Wiley points to certain cases, such as Estate of Abdallah, 80 Cal. App. 2d 634 [182 P.2d 596], and McCarthy v. Superior Court, 64 Cal. App. 2d 468 [149 P.2d 55], to support his contention that the court in a probate proceeding has no jurisdiction to enter an order under section 1020.1 which does more than temporarily allocate the funds in the estate for the purposes of distribution. These cases are not in point. They hold that where there is a dispute between an estate and a stranger to the estate, the court sitting in probate is not the proper forum to try the question of title. In this case the interpleaded money is part of the estate. Wiley's claim is based upon the fact that the money belongs to the heirs, and that as their assignee he is entitled to a portion thereof through the heirs.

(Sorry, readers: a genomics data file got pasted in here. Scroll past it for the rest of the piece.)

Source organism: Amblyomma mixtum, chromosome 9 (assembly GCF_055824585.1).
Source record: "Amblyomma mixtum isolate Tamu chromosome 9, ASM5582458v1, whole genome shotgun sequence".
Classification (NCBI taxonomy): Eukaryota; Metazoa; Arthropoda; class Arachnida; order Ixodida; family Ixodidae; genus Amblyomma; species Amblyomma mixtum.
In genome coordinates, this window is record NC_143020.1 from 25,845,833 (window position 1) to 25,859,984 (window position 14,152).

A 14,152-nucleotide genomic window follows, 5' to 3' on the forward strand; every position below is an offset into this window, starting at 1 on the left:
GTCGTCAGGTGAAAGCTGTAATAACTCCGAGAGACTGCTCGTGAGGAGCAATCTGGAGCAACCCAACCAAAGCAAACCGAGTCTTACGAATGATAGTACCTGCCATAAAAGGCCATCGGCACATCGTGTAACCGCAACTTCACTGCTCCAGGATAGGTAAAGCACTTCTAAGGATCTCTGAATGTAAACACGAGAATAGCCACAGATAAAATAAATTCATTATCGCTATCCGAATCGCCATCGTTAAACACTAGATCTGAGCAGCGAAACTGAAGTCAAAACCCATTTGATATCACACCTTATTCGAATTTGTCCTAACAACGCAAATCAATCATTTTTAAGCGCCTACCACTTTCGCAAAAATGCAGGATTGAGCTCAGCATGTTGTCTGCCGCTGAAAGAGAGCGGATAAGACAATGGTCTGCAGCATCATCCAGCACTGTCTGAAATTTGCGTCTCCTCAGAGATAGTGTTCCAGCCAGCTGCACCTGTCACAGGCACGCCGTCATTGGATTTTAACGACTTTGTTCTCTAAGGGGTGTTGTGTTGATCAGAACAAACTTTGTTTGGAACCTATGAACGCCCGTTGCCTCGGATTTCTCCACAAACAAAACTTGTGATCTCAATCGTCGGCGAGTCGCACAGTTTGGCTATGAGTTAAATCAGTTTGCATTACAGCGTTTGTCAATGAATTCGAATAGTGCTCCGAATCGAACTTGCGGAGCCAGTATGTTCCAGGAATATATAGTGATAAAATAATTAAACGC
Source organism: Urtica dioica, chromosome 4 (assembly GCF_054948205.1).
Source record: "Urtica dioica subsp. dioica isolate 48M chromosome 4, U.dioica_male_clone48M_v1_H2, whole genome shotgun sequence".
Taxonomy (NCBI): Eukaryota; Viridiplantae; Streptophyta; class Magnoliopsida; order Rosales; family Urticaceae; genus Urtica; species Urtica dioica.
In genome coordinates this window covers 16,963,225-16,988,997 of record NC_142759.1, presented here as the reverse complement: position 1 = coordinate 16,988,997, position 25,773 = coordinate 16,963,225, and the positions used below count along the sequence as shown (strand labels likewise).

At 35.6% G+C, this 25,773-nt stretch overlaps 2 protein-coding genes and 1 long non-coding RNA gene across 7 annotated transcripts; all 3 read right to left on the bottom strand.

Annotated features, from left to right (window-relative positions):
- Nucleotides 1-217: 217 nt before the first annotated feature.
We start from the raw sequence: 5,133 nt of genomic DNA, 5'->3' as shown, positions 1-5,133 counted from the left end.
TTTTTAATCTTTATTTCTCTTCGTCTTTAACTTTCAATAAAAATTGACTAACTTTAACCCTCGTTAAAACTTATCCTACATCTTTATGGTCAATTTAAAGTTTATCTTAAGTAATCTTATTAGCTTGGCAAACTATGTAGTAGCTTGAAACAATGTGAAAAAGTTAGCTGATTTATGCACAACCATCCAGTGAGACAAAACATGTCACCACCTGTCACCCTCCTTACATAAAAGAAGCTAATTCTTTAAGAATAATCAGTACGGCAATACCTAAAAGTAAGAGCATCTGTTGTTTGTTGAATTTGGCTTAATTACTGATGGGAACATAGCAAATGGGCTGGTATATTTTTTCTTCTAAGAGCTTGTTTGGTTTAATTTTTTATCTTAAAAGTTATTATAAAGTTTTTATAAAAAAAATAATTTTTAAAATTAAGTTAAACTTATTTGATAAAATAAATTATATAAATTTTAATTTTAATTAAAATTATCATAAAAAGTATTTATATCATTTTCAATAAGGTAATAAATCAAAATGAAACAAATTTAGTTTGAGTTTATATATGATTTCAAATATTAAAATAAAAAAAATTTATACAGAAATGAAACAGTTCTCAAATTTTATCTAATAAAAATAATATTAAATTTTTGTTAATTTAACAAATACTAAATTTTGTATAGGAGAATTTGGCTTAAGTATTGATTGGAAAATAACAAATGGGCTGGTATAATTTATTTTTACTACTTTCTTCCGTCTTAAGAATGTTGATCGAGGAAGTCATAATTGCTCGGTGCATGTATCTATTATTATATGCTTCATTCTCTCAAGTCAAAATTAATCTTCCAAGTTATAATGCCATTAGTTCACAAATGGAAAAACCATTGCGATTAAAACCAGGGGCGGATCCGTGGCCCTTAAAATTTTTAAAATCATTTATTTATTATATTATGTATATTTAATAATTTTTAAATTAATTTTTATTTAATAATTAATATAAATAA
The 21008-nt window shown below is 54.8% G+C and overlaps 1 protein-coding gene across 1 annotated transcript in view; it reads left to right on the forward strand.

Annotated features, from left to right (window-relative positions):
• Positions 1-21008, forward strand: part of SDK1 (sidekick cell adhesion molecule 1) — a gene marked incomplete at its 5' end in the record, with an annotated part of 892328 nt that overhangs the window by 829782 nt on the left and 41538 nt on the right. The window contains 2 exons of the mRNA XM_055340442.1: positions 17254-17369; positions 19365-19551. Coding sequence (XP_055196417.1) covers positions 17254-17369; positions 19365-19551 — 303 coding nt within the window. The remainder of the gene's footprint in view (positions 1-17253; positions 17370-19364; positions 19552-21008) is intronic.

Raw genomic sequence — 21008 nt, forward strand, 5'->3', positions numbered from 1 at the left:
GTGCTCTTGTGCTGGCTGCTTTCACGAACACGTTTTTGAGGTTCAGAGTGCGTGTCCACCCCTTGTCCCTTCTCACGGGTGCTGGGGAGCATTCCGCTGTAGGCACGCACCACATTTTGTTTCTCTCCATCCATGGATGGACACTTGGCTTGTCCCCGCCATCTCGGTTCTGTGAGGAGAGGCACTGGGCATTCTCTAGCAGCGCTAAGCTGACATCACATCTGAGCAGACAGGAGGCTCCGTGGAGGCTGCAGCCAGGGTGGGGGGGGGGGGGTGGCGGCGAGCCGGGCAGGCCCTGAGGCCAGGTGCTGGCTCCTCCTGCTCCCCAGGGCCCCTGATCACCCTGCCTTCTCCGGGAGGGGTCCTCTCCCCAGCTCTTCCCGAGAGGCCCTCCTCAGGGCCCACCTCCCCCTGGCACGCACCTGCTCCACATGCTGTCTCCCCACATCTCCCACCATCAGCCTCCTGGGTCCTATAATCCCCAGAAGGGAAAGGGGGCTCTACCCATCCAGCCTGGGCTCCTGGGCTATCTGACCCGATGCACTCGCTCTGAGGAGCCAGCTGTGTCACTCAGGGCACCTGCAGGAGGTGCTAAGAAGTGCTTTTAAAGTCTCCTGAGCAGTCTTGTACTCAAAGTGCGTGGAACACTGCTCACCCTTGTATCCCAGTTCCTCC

[1] In Estate of Stanley, 34 Cal. 2d 311 [209 P.2d 941], the two heirs entered into an agreement concerning the distribution of the estate. One of them sought to avoid the agreement and to secure a different measure of distribution. The validity and effectiveness of the agreement was inquired into by the court sitting in probate under section 1020.1. The court upheld the validity of the agreement and framed the final decree of distribution in accordance therewith. This court affirmed the decree of distribution ordered by the trial court. It was stated at page 319: "The clear implication from the foregoing [discussion concerning the effect of section 1020.1] is that a probate court may determine the validity of an agreement that property shall be distributed in a certain manner. ... [2] It must be remembered that a probate court has jurisdiction to determine rights under contracts ancillary to the exercise of its probate jurisdiction. (Bennett v. Forrest, 24 Cal. 2d 485 [150 P.2d 416]; Dobbins v. Title Guar. & Trust Co., 22 Cal. 2d 64 [136 P.2d 572].) And, as is said in Estate of Cover, 188 Cal. 133, 139 [204 P. 583], quoting from Estate of Warner, 6 Cal. App. 361 [92 P. 191]: 'The superior court, while sitting in matters of probate, is the same as it is while sitting in equity, in cases at law, or in a special proceeding, and when it has jurisdiction of the subject matter of a case falling within either of these classes, it has power to hear and determine, in the mode provided by law, all questions of law and fact, the determination of which is ancillary to a proper judgment in such case. This is an incidental power pertaining "to all courts for the purpose of [43 Cal. 2d 835] enabling them to exercise the jurisdiction which is conferred upon them." ' "